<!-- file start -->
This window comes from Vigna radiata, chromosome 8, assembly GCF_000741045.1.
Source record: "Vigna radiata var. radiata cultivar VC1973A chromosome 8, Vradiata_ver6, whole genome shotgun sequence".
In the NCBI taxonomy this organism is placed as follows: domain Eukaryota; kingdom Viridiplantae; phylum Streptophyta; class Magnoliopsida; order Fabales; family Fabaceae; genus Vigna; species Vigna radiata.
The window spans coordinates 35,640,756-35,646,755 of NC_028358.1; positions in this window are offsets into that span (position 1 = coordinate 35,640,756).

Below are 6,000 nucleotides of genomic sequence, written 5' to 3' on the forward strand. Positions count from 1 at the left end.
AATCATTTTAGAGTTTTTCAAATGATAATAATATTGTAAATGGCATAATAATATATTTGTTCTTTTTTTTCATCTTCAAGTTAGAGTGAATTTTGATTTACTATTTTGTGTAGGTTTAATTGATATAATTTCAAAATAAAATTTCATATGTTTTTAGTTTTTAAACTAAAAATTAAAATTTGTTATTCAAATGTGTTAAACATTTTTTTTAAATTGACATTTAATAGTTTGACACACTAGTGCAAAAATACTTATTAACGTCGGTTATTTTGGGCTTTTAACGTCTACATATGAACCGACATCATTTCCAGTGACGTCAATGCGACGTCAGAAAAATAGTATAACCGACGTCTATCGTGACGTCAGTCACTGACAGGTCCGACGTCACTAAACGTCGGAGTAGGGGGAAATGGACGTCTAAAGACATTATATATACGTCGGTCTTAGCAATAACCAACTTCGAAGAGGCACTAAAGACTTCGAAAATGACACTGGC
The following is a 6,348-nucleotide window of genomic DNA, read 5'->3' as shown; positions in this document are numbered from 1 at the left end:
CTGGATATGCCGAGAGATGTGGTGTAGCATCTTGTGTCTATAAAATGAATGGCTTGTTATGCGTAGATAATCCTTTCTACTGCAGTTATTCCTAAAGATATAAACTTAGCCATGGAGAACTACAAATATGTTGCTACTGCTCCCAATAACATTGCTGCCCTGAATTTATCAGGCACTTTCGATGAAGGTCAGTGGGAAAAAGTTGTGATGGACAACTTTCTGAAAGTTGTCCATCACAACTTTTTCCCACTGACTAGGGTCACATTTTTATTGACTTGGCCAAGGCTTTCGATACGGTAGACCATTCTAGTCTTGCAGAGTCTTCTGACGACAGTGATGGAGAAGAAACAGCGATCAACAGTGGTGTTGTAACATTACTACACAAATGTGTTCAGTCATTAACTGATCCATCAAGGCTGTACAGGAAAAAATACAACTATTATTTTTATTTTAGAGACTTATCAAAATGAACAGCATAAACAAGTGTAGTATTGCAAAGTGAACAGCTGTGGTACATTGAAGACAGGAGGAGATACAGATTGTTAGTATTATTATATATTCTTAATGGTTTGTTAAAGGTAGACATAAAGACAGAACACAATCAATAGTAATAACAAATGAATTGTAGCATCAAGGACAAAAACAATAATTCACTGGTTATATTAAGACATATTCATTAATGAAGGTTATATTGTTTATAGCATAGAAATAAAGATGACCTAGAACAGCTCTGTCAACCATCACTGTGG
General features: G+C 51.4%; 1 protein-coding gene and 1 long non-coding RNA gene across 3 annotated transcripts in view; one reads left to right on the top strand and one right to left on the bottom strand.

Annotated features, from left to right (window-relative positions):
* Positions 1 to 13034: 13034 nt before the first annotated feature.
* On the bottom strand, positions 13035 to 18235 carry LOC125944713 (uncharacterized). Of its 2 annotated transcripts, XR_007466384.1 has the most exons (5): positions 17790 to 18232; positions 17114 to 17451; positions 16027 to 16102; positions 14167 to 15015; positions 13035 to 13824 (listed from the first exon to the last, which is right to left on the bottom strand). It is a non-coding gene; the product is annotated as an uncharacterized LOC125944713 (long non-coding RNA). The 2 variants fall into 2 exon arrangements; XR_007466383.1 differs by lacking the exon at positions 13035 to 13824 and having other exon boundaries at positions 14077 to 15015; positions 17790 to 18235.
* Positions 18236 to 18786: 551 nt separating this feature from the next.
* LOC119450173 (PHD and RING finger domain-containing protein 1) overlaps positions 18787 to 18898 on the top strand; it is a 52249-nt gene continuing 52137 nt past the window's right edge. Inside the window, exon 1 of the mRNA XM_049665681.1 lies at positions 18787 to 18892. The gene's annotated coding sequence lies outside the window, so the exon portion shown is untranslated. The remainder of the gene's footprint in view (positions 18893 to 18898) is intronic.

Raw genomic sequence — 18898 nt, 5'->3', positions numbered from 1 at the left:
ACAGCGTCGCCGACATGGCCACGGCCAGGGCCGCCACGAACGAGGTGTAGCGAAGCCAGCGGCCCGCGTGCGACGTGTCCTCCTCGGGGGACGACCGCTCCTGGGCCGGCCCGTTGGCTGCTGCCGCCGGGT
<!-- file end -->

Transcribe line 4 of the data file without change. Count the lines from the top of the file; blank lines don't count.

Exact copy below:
The window spans coordinates 35,640,756-35,646,755 of NC_028358.1; positions in this window are offsets into that span (position 1 = coordinate 35,640,756).